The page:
AbstractFactors affecting the current role of the community pharmacist in responding to symptoms are investigated. Communication and collaboration with general medical practitioners (GPs), and the competency of pharmacists and counter assistants to perform the role of responding to symptoms, are examined.
A national survey of GPs, conducted by postal questionnaire, explores attitudes towards the role of the community pharmacist in the treatment of patients'
symptoms, and towards future extension of such a role. A majority (over 90%) of respondents thought that the counter prescribing activities of the pharmacist should be maintained or increased. Doctors supported treatment of most minor illnesses by pharmacists, but there was relatively little support for the deregulation of selected Prescription Only Medicines. Three quarters of respondents were in favour of joint educational meetings for pharmacists and doctors. Most GPs (85%) expressed support for a formal referral route from pharmacists to doctors, using a "notification card".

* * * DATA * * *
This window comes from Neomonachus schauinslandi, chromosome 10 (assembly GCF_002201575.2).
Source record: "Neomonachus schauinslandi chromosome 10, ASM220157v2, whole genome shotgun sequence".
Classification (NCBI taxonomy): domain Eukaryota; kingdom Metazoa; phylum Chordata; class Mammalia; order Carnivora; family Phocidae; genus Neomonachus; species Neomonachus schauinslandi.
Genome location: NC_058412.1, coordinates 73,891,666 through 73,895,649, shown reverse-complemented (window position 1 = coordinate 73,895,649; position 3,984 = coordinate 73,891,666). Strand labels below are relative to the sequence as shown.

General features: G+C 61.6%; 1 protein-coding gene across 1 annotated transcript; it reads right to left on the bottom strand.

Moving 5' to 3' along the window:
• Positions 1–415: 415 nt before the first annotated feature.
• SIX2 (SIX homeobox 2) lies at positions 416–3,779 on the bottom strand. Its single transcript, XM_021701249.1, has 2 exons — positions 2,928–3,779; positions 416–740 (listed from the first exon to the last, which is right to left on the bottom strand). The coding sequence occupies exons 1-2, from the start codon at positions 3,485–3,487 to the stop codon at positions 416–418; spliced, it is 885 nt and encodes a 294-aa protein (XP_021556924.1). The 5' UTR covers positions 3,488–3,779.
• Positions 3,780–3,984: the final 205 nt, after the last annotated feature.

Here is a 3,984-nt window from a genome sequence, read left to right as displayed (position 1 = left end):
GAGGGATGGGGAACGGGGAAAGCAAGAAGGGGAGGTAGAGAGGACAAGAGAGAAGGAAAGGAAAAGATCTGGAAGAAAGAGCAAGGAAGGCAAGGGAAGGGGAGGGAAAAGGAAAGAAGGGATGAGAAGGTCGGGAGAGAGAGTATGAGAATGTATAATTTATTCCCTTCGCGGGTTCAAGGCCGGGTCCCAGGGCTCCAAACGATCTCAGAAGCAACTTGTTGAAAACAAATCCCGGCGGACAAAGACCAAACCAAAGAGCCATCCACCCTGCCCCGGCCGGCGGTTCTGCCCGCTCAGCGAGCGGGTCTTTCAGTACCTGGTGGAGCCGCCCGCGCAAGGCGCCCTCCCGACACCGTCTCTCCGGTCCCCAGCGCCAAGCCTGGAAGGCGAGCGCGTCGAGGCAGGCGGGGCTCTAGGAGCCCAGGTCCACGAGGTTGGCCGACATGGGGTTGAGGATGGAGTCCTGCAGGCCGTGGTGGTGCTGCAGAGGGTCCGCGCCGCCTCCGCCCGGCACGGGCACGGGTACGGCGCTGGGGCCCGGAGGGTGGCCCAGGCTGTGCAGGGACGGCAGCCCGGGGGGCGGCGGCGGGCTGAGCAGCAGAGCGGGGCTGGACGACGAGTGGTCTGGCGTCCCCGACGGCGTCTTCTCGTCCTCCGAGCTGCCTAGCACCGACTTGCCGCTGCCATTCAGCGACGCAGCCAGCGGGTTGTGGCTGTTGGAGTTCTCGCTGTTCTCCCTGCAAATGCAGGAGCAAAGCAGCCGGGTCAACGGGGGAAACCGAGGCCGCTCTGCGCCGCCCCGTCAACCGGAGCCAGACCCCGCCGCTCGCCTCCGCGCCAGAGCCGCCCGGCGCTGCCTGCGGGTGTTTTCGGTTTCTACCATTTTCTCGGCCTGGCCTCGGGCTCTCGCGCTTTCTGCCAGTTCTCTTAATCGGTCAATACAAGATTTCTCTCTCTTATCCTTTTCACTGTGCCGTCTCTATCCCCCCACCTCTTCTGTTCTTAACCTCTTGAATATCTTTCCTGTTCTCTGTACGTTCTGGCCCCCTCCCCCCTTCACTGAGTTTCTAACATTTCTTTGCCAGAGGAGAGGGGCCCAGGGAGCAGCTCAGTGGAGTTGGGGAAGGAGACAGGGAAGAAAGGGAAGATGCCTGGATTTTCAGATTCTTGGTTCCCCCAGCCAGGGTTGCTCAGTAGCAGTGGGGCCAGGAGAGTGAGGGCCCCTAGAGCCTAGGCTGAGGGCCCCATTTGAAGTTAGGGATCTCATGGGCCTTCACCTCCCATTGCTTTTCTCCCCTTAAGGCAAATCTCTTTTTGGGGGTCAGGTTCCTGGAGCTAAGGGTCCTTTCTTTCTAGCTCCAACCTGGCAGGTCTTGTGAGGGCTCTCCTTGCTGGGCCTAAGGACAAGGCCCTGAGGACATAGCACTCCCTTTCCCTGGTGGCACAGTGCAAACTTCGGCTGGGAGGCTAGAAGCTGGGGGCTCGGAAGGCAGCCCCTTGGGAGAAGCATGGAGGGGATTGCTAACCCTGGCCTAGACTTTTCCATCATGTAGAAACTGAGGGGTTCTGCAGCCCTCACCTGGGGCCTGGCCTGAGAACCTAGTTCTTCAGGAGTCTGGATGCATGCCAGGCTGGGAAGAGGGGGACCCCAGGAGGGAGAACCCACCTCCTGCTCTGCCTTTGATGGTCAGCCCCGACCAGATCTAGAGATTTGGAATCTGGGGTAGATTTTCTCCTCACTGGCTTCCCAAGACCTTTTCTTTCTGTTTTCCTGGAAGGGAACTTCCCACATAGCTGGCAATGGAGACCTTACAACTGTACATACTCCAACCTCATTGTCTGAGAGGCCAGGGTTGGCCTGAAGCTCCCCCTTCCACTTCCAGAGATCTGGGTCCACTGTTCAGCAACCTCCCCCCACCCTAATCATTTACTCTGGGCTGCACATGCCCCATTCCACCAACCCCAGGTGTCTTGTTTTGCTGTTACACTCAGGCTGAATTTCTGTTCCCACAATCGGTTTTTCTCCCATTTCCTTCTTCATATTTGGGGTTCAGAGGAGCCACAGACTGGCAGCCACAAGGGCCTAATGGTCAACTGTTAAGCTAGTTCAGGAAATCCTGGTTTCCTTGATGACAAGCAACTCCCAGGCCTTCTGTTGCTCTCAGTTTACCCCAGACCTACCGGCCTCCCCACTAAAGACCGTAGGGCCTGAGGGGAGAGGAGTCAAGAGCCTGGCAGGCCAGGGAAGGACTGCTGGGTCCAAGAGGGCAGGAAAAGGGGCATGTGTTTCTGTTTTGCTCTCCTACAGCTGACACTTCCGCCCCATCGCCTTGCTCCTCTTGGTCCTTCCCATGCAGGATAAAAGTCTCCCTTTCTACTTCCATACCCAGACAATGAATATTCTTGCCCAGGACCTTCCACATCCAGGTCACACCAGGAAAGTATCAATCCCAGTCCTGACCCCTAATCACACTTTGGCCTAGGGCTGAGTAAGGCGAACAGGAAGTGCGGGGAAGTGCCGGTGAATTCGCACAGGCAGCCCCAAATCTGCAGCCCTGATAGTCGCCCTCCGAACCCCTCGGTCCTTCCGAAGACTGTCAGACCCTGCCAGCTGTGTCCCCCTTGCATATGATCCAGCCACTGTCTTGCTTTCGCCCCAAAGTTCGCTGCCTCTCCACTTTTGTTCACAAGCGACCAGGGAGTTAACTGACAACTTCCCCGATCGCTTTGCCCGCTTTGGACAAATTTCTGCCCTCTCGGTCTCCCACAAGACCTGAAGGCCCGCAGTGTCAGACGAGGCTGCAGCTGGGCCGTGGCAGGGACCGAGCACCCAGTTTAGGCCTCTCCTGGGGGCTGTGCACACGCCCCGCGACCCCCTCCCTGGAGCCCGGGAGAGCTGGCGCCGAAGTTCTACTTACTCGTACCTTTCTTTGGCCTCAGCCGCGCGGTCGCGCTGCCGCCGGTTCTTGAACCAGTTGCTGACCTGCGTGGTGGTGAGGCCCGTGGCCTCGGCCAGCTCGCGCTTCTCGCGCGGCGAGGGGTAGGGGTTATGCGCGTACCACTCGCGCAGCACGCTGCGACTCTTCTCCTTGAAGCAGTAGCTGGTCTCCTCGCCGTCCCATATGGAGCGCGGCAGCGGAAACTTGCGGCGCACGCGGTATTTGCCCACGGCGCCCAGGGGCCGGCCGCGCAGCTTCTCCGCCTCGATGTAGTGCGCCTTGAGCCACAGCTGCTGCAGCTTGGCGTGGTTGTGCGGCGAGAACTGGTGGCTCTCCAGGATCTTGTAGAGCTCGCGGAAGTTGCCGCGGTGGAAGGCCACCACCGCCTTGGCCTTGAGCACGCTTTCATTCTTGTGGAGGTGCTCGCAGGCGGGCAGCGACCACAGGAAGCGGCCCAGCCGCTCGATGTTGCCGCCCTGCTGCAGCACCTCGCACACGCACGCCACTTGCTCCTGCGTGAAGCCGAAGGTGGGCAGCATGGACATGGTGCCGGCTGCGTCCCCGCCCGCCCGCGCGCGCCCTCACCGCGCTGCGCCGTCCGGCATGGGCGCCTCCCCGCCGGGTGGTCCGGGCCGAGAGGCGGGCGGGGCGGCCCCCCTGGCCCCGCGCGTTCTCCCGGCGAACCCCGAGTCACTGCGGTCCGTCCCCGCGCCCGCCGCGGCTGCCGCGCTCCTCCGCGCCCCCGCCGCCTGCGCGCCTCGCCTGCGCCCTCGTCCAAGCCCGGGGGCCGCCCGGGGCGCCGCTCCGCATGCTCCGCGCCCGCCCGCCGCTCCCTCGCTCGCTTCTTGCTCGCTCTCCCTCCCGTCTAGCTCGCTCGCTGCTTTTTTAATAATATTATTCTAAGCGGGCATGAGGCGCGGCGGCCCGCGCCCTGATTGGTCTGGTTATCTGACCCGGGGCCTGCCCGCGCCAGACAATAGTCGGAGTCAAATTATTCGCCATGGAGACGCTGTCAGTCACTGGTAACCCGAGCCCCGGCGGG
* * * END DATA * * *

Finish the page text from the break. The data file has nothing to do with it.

A pilot study of the use of a notification card was conducted . Two thirds of the patients who were advised to see their doctor by the pharmacist subsequently did so. In most cases , the GP rated the patients' symptoms " significant" and the card "helpful".
Pharmacists' and counter assistants' competency in responding to symptoms was assessed by a programme of pharmacy visits, where previously-defined symptoms were presented. Some pharmacists' questioning skills were found to be inadequate, and their knowledge not sufficiently current. Counter assistants asked fewer and less appropriate questions than did pharmacists, and assistants ' knowledge base was shown to be inadequate.
Recommendations are made in relation to the education and training of pharmacists and counter assistants in responding to symptoms .
|Date of Award||Nov 1987|
|Supervisor||Michael H. Jepson (Supervisor)|
- community pharmacists
- pharmacy assistants
- response to symptoms